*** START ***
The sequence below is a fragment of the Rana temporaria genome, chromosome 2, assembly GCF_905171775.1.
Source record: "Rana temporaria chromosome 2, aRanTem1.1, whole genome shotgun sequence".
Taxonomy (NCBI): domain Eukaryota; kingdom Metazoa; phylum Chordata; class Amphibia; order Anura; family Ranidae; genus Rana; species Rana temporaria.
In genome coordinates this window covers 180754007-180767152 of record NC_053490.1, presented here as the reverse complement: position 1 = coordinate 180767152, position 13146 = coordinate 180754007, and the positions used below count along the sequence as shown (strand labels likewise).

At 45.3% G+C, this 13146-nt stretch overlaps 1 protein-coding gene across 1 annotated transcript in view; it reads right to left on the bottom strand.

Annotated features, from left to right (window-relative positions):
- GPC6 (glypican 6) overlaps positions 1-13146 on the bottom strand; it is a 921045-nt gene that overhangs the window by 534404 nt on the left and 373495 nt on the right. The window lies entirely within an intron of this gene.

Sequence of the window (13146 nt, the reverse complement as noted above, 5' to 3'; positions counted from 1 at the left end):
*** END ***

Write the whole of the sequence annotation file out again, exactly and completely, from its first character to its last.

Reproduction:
The sequence below is a fragment of the Rana temporaria genome, chromosome 2, assembly GCF_905171775.1.
Source record: "Rana temporaria chromosome 2, aRanTem1.1, whole genome shotgun sequence".
Taxonomy (NCBI): domain Eukaryota; kingdom Metazoa; phylum Chordata; class Amphibia; order Anura; family Ranidae; genus Rana; species Rana temporaria.
In genome coordinates this window covers 180754007-180767152 of record NC_053490.1, presented here as the reverse complement: position 1 = coordinate 180767152, position 13146 = coordinate 180754007, and the positions used below count along the sequence as shown (strand labels likewise).

At 45.3% G+C, this 13146-nt stretch overlaps 1 protein-coding gene across 1 annotated transcript in view; it reads right to left on the bottom strand.

Annotated features, from left to right (window-relative positions):
- GPC6 (glypican 6) overlaps positions 1-13146 on the bottom strand; it is a 921045-nt gene that overhangs the window by 534404 nt on the left and 373495 nt on the right. The window lies entirely within an intron of this gene.

Sequence of the window (13146 nt, the reverse complement as noted above, 5' to 3'; positions counted from 1 at the left end):